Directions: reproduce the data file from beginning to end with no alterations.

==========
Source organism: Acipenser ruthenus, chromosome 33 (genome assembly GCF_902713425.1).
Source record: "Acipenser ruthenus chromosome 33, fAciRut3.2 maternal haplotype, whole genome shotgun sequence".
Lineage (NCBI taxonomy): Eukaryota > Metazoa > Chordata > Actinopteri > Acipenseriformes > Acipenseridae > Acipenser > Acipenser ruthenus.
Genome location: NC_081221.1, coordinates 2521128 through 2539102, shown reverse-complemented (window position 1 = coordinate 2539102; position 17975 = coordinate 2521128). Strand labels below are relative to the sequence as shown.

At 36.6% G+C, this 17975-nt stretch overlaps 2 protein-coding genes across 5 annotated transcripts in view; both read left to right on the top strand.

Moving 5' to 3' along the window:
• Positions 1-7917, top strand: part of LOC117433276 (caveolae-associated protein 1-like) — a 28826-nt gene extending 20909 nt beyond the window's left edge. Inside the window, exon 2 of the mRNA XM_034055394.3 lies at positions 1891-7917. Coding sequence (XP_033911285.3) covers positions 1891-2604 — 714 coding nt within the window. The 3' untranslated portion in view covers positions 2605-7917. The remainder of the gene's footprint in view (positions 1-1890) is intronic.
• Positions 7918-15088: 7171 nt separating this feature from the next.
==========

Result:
Source organism: Acipenser ruthenus, chromosome 33 (genome assembly GCF_902713425.1).
Source record: "Acipenser ruthenus chromosome 33, fAciRut3.2 maternal haplotype, whole genome shotgun sequence".
Lineage (NCBI taxonomy): Eukaryota > Metazoa > Chordata > Actinopteri > Acipenseriformes > Acipenseridae > Acipenser > Acipenser ruthenus.
Genome location: NC_081221.1, coordinates 2521128 through 2539102, shown reverse-complemented (window position 1 = coordinate 2539102; position 17975 = coordinate 2521128). Strand labels below are relative to the sequence as shown.

At 36.6% G+C, this 17975-nt stretch overlaps 2 protein-coding genes across 5 annotated transcripts in view; both read left to right on the top strand.

Moving 5' to 3' along the window:
• Positions 1-7917, top strand: part of LOC117433276 (caveolae-associated protein 1-like) — a 28826-nt gene extending 20909 nt beyond the window's left edge. Inside the window, exon 2 of the mRNA XM_034055394.3 lies at positions 1891-7917. Coding sequence (XP_033911285.3) covers positions 1891-2604 — 714 coding nt within the window. The 3' untranslated portion in view covers positions 2605-7917. The remainder of the gene's footprint in view (positions 1-1890) is intronic.
• Positions 7918-15088: 7171 nt separating this feature from the next.